Growing rail service
With a decade-long experience in providing the one-stop service for multimodal transport of China-Europe trains, Tommy Tan, president of Shanghai EPU Supply Chain Management Co, an agent for China-EU freight trains, is an eyewitness of how the freight train service has become the bedrock for enlarging China-Europe trade.
Tan’s business involves a wide variety of trade categories, such as timber trade between China and Russia, grain and fertilizer trade between China and Kazakhstan, and auto parts trade between China and Europe.
Starting in 2018, they have imported about 40 containers from Nuremberg to Chengdu, Southwest China’s Sichuan Province on a weekly basis, involving all accessories except batteries and air bags for BMW’s factories in China.
The company’s trade service has been successfully operating for four years, with a total of 200 trains being launched, and a total import value surpassing 10 billion yuan, significantly supporting BMW’s local production, according to Tan.
Impacted by the breakout of the Ukraine crisis, the train service has been suspended for more than two months, Tan said, adding they are negotiating to prepare for the rail service’s resumption.
Rise to challenge
Despite the military conflict in Europe and the COVID resurgence in China , which have thrown an element of uncertainty into cross border trade, the China-Europe freight train service has remained resilient, being an effective supplement to sea freight.
Sources told the Global Times that since the first China-Europe train carrying Audi cars arrived in Xi’an from Bremerhaven in October 2020, the epidemic situation has been constantly changing. But the train service has always been well managed.
When Western sanctions against Moscow over the Russia-Ukraine conflict created unprecedented challenges for cross-border trade, many European companies are chipping away at the potential risks of disruption for logistic services.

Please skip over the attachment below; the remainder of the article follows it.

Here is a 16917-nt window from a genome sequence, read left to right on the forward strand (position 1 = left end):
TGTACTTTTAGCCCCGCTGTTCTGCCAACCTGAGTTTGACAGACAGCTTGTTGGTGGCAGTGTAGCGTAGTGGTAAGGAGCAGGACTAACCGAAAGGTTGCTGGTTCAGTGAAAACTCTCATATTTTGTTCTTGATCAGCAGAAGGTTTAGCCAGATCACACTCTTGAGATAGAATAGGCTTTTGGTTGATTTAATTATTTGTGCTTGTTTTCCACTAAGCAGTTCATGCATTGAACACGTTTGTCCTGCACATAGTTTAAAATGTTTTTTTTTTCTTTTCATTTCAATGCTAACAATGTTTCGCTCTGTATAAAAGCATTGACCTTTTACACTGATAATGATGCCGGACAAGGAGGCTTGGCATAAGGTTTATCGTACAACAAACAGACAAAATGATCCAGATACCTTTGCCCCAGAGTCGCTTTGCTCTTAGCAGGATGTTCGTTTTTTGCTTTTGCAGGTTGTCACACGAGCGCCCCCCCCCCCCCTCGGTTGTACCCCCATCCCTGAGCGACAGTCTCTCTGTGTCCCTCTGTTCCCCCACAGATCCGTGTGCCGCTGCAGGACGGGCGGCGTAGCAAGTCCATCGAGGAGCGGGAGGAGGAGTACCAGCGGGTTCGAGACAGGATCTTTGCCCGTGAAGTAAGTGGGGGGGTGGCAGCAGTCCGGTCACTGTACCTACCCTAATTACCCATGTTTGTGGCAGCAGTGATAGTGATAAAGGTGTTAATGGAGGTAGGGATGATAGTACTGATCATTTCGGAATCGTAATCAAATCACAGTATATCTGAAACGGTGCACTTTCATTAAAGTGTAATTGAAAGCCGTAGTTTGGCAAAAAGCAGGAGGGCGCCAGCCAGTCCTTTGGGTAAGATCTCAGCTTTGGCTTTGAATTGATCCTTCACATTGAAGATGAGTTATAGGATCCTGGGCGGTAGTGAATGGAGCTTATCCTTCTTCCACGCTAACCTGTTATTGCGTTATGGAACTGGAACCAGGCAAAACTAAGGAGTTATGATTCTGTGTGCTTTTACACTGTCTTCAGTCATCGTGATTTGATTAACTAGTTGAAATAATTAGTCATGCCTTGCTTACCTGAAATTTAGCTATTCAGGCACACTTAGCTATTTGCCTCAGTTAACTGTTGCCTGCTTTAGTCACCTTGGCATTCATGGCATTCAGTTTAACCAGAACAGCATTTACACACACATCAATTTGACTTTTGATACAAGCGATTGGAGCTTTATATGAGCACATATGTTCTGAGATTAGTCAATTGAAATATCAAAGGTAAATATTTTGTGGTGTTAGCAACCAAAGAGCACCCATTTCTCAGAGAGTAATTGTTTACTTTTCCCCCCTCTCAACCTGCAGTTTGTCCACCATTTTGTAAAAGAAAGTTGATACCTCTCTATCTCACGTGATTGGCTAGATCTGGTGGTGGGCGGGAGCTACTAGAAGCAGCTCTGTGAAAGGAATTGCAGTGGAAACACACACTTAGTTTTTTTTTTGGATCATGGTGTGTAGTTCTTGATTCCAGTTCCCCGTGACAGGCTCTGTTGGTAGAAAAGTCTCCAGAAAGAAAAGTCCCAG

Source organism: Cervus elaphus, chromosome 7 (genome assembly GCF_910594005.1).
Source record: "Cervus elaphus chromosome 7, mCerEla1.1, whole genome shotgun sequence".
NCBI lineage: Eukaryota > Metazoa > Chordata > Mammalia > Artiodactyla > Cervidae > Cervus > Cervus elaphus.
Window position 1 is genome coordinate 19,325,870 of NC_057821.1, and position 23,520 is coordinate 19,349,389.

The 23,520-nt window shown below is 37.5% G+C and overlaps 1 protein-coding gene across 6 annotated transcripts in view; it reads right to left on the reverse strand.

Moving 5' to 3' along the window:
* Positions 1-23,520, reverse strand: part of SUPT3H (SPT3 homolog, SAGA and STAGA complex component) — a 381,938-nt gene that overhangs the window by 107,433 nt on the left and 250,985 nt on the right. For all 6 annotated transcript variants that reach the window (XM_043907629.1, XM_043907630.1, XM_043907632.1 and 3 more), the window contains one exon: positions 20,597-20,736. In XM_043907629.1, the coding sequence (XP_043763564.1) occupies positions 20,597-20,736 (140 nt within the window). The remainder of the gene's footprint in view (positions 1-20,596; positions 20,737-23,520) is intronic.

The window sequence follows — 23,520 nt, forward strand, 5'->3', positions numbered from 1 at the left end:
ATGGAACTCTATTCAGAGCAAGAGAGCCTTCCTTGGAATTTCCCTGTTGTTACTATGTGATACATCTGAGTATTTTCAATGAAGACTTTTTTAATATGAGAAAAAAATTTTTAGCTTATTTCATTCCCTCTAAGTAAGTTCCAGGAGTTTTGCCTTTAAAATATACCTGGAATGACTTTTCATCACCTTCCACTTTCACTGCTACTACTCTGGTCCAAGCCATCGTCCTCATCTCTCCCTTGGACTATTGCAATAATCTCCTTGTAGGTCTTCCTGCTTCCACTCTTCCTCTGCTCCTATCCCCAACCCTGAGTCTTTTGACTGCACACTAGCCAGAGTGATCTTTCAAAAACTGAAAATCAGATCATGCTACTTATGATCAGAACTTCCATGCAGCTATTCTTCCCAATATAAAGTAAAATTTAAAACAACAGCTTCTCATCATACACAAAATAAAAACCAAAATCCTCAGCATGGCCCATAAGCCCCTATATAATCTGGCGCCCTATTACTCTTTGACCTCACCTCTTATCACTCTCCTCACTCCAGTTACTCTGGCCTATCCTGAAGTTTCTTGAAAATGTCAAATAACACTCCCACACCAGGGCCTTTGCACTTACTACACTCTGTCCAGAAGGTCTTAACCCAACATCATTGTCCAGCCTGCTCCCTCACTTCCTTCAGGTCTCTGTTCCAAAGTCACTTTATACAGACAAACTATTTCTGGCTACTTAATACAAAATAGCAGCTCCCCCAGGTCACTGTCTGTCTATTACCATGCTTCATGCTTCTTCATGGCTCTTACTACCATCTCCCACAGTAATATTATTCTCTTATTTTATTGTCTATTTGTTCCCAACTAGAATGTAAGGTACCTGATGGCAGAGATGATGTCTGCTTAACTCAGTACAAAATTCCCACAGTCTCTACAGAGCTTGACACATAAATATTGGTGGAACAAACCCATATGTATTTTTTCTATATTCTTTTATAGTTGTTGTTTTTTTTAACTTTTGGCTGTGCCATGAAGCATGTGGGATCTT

The China-Europe freight train remains a leading option for many international traders, given its competitive advantage, especially as the sea transport experienced a severe bottleneck last year – as port backlog has lingered in many European ports.
A trader connected to the China-Europe freight train based in Yiwu, Zhejiang Province, who has always been a big supporter of the cargo train service, told the Global Times on Thursday that from Hamburg Port in Germany to Ningbo Port, import transportation takes 55-65 days, while the train service takes only 18 days, and the price has remained stable at around $1,000, similar to ocean freight.
While there are multiple factors that contribute to low cost, the high efficiency of Chinese ports certainly plays a part. For example, at Manzhouli port, North China’s Inner Mongolia Autonomous Region, a major border port for the rail service, the customs has ensured that the train is available for inspection 24 hours a day, which greatly reduces the time cost of each link in the customs clearance, the Global Times learned.
Now, there are 57 China-Europe trains entering and leaving the country through the Manzhouli railway station, reaching 13 countries and 28 cities in Europe. The goods include auto parts and other varieties.
Given the competitive edge, there has been hardly any disruption to the train service even with the geopolitical tensions in Europe, industry analysts say.